A web Companion to Under the Volcano
March 23, 2009 8:01 PM   Subscribe

Under The Volcano, a Hypertextual & Illustrated Companion to the 1947 semi-autobiographical novel by English writer Malcolm Lowry.
posted by Devils Rancher (16 comments total) 24 users marked this as a favorite
That's a top-5 novel for me - thanks for this link.
posted by facetious at 8:36 PM on March 23, 2009

I've recently been into Exploring the Waste Land, also full of hypertextual modernist goodness.
posted by themadjuggler at 9:07 PM on March 23, 2009

"Everything is to be found in Peter Rabbit," the Consul liked to say – UTV, 175.

"Everything" includes the garden, the gardener, eviction from Paradise, the fate of Peter's father, the jacket, and even the Cabbalistic writer, MacGregor Mathers, from whom Lowry took his list of demons (UTV, 185-86).

Thanks. What a novel Under the Volcano is!
posted by Wolof at 10:44 PM on March 23, 2009

Great novel, great site. Thanks for the post!
posted by benzenedream at 11:33 PM on March 23, 2009

"William James if not Freud would certainly agree with me when I say that the agonies of the drunkard find their most accurate poetic analogue in the agonies of the mystic who has abused his powers."


I was researching this novel after seeing it namedropped in an AskMe thread earlier today. Thanks.
posted by Curry at 11:46 PM on March 23, 2009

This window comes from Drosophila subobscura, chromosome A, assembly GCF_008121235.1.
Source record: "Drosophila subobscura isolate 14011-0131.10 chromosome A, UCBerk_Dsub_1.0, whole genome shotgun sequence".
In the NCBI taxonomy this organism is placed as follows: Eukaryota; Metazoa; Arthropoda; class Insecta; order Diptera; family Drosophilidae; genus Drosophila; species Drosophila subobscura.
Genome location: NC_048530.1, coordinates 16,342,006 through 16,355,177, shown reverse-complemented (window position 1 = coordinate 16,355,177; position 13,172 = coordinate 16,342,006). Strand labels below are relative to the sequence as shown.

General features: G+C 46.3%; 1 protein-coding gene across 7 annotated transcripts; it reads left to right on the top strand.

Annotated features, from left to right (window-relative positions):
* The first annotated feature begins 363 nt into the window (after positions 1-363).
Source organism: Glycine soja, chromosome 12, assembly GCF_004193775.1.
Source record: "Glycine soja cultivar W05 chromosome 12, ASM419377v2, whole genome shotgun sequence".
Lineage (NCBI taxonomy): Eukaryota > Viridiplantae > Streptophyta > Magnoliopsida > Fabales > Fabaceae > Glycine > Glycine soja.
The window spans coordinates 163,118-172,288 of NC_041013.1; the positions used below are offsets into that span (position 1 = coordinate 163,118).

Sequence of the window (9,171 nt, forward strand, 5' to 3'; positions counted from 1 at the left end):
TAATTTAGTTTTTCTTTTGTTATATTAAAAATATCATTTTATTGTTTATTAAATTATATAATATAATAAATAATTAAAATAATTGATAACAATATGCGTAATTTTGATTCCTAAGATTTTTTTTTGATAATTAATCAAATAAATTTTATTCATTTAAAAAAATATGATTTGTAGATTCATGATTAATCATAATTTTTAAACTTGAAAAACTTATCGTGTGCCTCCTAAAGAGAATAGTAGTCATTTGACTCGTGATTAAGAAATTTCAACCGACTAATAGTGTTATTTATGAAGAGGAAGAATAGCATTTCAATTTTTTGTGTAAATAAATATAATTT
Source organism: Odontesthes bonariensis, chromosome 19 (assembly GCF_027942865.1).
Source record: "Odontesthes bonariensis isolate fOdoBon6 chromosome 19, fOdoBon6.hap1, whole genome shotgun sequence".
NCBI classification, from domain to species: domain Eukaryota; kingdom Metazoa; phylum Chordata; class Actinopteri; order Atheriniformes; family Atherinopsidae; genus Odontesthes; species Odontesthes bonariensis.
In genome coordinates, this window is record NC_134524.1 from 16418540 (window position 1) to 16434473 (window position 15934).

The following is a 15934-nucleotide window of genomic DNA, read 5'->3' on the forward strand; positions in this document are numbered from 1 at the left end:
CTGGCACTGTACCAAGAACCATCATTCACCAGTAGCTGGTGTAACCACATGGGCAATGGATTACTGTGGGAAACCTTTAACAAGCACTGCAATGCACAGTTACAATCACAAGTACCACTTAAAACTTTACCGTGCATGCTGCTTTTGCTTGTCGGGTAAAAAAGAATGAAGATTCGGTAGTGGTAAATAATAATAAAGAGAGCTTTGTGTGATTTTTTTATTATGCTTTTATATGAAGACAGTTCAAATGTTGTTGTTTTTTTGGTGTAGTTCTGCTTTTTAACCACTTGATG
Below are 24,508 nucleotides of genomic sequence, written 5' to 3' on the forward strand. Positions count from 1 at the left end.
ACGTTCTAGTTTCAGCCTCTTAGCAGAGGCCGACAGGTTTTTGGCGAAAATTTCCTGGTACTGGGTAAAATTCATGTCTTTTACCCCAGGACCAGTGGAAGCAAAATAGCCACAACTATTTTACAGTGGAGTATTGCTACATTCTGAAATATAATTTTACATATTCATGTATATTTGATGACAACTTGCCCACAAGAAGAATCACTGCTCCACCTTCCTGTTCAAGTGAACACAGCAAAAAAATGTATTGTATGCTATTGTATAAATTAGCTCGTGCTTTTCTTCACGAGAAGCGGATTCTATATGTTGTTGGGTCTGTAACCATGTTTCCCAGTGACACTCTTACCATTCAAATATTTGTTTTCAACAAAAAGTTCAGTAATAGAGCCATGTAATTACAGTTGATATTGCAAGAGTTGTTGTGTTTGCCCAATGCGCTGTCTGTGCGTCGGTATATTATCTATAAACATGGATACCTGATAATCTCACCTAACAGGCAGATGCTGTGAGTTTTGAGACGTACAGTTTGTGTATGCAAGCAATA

The novel effected me like no other, and I can't stop recommending it to people. This site is a great resource, though to be honest I'd hoped for more, partly because I'm insatiable and partly because Chris Ackerly, from whom these notes are drawn, published such a thorough Companion to Under the Volcano, where he annotates almost line by line the many Byzantine layers of allusion within the text. I googled about trying to find some links to flesh out the context of the novel's publication and reception, but apparently precious little, which is to say nothing, is available online. Mostly, I wanted to link to a famous letter between Lowry and his editor Jonathan Cape, who assembled this website, wherein Lowry chapter by chapter defends to the merits of his novel. Cape had said if he made drastic changes, he would publish the novel, and if he didn't, he still might publish the novel. Lowry took his challenge dreadfully seriously, as he did all his life's challenges, and the resulting letter is compelling drama and very illuminating on Lowry's intentions and writing process. Anyway, the letter is not to be found online (you'd need a copy of his collected letters), and little else as well, so I'm glad all the more for this resource.
posted by kaspen at 12:40 AM on March 24, 2009

Affected me! Argh! Apparently not enough to compel me to grammaticality.
posted by kaspen at 12:44 AM on March 24, 2009 [1 favorite]

This is great! Thanks!

(themadjuggler: thanks for the waste land link)
posted by lucia__is__dada at 2:16 AM on March 24, 2009

I love the book and have been meaning to reread it; this will be a great resource when I do. Many thanks!

a thorough Companion to Under the Volcano, where he annotates almost line by line the many Byzantine layers of allusion within the text